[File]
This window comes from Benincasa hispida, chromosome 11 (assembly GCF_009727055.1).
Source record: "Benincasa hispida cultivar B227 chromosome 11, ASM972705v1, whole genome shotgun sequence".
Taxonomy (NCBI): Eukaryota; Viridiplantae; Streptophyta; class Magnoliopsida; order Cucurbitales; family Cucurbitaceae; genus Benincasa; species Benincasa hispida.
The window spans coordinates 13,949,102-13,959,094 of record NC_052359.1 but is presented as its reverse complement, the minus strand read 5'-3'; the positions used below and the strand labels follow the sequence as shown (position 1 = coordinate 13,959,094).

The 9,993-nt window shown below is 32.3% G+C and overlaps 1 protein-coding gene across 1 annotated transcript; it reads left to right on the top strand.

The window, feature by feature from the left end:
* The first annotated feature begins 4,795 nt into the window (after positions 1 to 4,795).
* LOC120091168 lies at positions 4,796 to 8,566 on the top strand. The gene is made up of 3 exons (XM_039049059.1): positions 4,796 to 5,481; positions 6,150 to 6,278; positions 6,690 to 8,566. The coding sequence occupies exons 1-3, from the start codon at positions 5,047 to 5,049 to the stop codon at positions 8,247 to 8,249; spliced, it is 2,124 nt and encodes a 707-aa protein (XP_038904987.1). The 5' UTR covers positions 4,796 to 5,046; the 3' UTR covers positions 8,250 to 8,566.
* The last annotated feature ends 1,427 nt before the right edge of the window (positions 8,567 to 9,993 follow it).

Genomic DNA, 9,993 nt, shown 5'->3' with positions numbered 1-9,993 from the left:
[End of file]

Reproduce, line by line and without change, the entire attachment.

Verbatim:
This window comes from Benincasa hispida, chromosome 11 (assembly GCF_009727055.1).
Source record: "Benincasa hispida cultivar B227 chromosome 11, ASM972705v1, whole genome shotgun sequence".
Taxonomy (NCBI): Eukaryota; Viridiplantae; Streptophyta; class Magnoliopsida; order Cucurbitales; family Cucurbitaceae; genus Benincasa; species Benincasa hispida.
The window spans coordinates 13,949,102-13,959,094 of record NC_052359.1 but is presented as its reverse complement, the minus strand read 5'-3'; the positions used below and the strand labels follow the sequence as shown (position 1 = coordinate 13,959,094).

The 9,993-nt window shown below is 32.3% G+C and overlaps 1 protein-coding gene across 1 annotated transcript; it reads left to right on the top strand.

The window, feature by feature from the left end:
* The first annotated feature begins 4,795 nt into the window (after positions 1 to 4,795).
* LOC120091168 lies at positions 4,796 to 8,566 on the top strand. The gene is made up of 3 exons (XM_039049059.1): positions 4,796 to 5,481; positions 6,150 to 6,278; positions 6,690 to 8,566. The coding sequence occupies exons 1-3, from the start codon at positions 5,047 to 5,049 to the stop codon at positions 8,247 to 8,249; spliced, it is 2,124 nt and encodes a 707-aa protein (XP_038904987.1). The 5' UTR covers positions 4,796 to 5,046; the 3' UTR covers positions 8,250 to 8,566.
* The last annotated feature ends 1,427 nt before the right edge of the window (positions 8,567 to 9,993 follow it).

Genomic DNA, 9,993 nt, shown 5'->3' with positions numbered 1-9,993 from the left: